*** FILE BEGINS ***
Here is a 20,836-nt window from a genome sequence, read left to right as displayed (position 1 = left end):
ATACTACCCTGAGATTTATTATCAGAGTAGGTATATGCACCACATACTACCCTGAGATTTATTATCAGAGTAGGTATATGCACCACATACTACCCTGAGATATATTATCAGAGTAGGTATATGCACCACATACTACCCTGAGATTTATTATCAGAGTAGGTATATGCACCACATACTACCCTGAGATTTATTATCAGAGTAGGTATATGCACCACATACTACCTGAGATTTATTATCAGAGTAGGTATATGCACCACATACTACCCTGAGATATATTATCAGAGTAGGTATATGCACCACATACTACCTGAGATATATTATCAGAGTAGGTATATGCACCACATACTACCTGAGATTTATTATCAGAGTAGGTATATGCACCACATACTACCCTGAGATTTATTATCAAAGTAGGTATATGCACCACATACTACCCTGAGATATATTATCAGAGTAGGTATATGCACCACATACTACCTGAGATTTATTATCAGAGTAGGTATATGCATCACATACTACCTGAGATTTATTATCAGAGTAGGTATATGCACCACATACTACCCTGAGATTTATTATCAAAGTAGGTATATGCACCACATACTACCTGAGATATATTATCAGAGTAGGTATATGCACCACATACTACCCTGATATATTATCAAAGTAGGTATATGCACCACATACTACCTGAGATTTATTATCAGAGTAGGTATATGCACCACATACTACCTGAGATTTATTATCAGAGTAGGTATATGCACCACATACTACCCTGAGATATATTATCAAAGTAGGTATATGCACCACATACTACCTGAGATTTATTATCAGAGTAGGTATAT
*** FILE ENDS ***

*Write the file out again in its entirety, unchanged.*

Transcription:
Here is a 20,836-nt window from a genome sequence, read left to right as displayed (position 1 = left end):
ATACTACCCTGAGATTTATTATCAGAGTAGGTATATGCACCACATACTACCCTGAGATTTATTATCAGAGTAGGTATATGCACCACATACTACCCTGAGATATATTATCAGAGTAGGTATATGCACCACATACTACCCTGAGATTTATTATCAGAGTAGGTATATGCACCACATACTACCCTGAGATTTATTATCAGAGTAGGTATATGCACCACATACTACCTGAGATTTATTATCAGAGTAGGTATATGCACCACATACTACCCTGAGATATATTATCAGAGTAGGTATATGCACCACATACTACCTGAGATATATTATCAGAGTAGGTATATGCACCACATACTACCTGAGATTTATTATCAGAGTAGGTATATGCACCACATACTACCCTGAGATTTATTATCAAAGTAGGTATATGCACCACATACTACCCTGAGATATATTATCAGAGTAGGTATATGCACCACATACTACCTGAGATTTATTATCAGAGTAGGTATATGCATCACATACTACCTGAGATTTATTATCAGAGTAGGTATATGCACCACATACTACCCTGAGATTTATTATCAAAGTAGGTATATGCACCACATACTACCTGAGATATATTATCAGAGTAGGTATATGCACCACATACTACCCTGATATATTATCAAAGTAGGTATATGCACCACATACTACCTGAGATTTATTATCAGAGTAGGTATATGCACCACATACTACCTGAGATTTATTATCAGAGTAGGTATATGCACCACATACTACCCTGAGATATATTATCAAAGTAGGTATATGCACCACATACTACCTGAGATTTATTATCAGAGTAGGTATAT